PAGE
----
Huawei is clearly focused on improving the performance of its flagship phones. The P9 and its Kirin 955 SoC performed well in our tests and was smooth and quick during everyday use. For the P10 and P10 Plus, Huawei has tweaked the underlying hardware and software to make them perform even better for longer.

Huawei’s EMUI software includes several features to keep the system feeling more responsive. Using the F2FS filesystem for the /data partition improves storage performance, and Huawei’s new “Machine Learning algorithm” prioritizes system resources (CPU, memory, and storage) to improve responsiveness and performance for the foreground app. Huawei is also using compression to increase the amount of data held in working memory.

Huawei P10 Series
  Huawei P10 Huawei P10 Plus
SoC HiSilicon Kirin 960

4x Cortex-A53 @ 1.84GHz
4x Cortex-A73 @ 2.36GHz
ARM Mali-G71 MP8 @ 1037MHz
Display 5.1-inch 1920x1080 IPS LCD 5.5-inch 2560x1440 IPS LCD
Dimensions 145.3 x 69.3 x 6.98 mm
145 grams
153.5 x 74.2 x 6.98 mm
165 grams
NAND 32GB / 64GB / 128GB
+ microSD
64GB / 128GB / 256GB
+ microSD
Battery 3200 mAh (12.23 Wh)
3750 mAh (14.33 Wh)
Modem HiSilicon LTE (Integrated)
2G / 3G / 4G LTE
SIM Size 1x or 2x NanoSIM
Wireless 802.11a/b/g/n/ac 2x2 MU-MIMO, BT 4.2, NFC, GPS/Glonass/Galileo/BDS
Connectivity USB 2.0 Type-C, 3.5mm headset
Launch OS Android 7.0 with EMUI 5.1
Software Version Tested Android 7.0
Android 7.0

Inside the new phones is HiSilicon’s Kirin 960 SoC, which uses a big.LITTLE arrangement of four ARM Cortex-A73 CPUs and four Cortex-A53 CPUs. When we looked at the Kirin 960 earlier this year, we found that its A73 core showed higher integer IPC than the Kirin 950/955’s A72 core, but that floating-point IPC generally regressed. The Kirin 960 registered improvements to the memory subsystem too. Even though our lower-level testing produced mixed results, the Kirin 960, which is also used in Huawei’s Mate 9, performed well when running common workloads such as web browsing and photo editing.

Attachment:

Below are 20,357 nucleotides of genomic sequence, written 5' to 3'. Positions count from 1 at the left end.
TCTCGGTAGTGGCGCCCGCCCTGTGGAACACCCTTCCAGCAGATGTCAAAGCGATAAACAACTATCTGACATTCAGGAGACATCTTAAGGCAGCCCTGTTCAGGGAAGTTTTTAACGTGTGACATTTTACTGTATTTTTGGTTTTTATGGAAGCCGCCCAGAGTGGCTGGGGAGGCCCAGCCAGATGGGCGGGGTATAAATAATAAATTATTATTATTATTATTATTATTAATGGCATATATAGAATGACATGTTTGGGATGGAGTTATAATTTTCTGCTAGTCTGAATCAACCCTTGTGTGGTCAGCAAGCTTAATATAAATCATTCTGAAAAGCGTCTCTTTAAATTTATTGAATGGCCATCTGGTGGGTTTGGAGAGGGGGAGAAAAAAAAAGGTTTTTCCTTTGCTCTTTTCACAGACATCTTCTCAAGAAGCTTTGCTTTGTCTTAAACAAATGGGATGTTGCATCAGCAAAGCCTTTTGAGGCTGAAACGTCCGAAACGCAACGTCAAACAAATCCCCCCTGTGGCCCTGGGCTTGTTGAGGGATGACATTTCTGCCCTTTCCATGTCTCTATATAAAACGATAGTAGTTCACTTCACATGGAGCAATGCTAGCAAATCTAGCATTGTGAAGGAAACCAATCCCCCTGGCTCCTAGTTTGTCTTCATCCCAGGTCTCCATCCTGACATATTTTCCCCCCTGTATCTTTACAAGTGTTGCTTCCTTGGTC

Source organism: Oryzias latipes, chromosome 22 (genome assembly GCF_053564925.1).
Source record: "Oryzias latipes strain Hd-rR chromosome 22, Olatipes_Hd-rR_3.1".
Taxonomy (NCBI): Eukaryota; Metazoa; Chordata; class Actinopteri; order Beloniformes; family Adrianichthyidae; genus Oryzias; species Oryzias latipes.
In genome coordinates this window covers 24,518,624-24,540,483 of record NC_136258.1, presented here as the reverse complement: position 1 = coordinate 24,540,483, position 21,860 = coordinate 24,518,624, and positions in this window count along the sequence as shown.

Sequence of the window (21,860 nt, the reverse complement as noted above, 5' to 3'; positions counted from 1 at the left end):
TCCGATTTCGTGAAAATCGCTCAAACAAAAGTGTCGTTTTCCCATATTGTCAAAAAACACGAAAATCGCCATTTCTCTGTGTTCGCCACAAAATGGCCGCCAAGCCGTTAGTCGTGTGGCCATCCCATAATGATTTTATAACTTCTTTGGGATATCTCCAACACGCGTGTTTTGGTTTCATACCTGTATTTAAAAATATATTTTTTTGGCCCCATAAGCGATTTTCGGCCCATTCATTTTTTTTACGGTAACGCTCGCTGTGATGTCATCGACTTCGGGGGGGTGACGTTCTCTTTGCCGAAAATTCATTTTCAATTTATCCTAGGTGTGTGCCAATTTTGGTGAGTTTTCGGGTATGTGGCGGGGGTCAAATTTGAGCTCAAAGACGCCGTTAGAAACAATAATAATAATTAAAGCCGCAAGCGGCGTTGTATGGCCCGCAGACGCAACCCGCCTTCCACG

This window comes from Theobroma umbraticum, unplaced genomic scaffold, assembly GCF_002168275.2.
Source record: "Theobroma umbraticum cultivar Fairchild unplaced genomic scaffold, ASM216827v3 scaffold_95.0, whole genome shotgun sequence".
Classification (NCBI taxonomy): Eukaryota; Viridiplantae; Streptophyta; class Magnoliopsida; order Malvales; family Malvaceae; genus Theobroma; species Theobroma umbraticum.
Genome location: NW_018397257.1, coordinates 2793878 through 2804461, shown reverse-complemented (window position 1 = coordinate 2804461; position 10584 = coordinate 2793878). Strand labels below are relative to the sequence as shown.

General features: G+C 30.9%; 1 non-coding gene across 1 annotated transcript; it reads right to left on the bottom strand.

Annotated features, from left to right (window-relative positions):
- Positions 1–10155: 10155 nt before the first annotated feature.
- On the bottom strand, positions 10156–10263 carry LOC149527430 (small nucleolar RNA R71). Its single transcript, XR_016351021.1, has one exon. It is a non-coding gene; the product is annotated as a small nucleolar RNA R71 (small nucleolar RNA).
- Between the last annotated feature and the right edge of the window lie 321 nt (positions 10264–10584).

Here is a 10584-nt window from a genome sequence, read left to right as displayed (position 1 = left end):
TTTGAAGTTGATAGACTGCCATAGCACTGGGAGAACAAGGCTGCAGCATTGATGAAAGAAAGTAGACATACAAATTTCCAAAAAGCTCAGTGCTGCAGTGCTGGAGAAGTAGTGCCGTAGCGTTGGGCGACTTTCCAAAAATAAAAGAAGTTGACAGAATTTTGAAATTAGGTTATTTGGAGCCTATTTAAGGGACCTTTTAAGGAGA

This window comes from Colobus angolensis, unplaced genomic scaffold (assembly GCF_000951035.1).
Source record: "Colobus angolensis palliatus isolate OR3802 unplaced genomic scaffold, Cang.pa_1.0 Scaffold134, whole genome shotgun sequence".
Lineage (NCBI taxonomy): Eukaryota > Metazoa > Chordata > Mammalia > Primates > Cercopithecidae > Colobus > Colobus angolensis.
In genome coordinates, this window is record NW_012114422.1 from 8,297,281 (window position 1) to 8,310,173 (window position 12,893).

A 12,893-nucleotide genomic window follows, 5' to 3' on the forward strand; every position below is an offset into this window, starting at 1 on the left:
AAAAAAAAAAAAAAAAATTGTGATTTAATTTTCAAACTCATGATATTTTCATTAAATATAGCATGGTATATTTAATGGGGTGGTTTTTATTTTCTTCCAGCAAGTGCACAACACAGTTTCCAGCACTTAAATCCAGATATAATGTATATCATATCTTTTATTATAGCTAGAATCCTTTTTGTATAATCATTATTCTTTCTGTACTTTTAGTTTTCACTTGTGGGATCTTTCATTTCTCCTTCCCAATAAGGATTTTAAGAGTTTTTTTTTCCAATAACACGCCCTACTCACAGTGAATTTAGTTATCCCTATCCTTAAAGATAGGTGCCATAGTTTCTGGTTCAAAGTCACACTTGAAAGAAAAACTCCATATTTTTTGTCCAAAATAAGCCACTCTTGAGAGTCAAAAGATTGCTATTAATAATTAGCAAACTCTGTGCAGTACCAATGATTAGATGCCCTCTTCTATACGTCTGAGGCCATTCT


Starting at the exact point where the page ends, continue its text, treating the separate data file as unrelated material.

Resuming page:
In addition to the new CPU, the Kirin 960 also includes a significantly upgraded GPU. The Mali-G71MP8 includes twice as many cores as the Mali-T880MP4 GPU in Kirin 950/955. It’s also based on ARM’s new Bifrost architecture, which includes a number of improvements over the previous Midgard architecture that should help improve shader core utilization.

Huawei, like other OEMs, is currently struggling to procure some of the other internal components—notably NAND and RAM—which can impact overall system performance. Samsung, SK Hynix, and Toshiba have said that they are struggling to produce enough flash memory in the face of increased demand, especially for higher density modules, and issues with ramping up 3D NAND production. This shortage, which applies to DRAM as well, started in 2016 and will likely extend through the remainder of 2017.

With supplies short and component costs rising, Huawei confirmed that it is sourcing memory components from multiple suppliers and stated that it never committed to using any specific type of NAND. Indeed, P10 owners are claiming that some units are using eMMC instead of UFS NAND, along with both LPDDR3 and LPDDR4 RAM. Multi-sourcing is actually very common among smartphone OEMs, particularly larger ones such as Apple, Huawei, LG, and Samsung, for a number of different components, including NAND, RAM, display panels, modems/RF, and camera sensors. Apple has even sourced SoCs from different foundries. Problems can arise, however, if the OEM does not hold its suppliers to the same standards and allows parts from different vendors to vary wildly in performance, which, unfortunately, happens all too frequently.

Based on Huawei’s official statement, we have no way to know who its suppliers are, what components they are or are not using (LPDDR3/LPDDR4, eMMC/UFS), or how many phones are using the potentially slower components. It only said that component selection is random based on the current supply and that there is no way for consumers to know what they are buying before opening the box.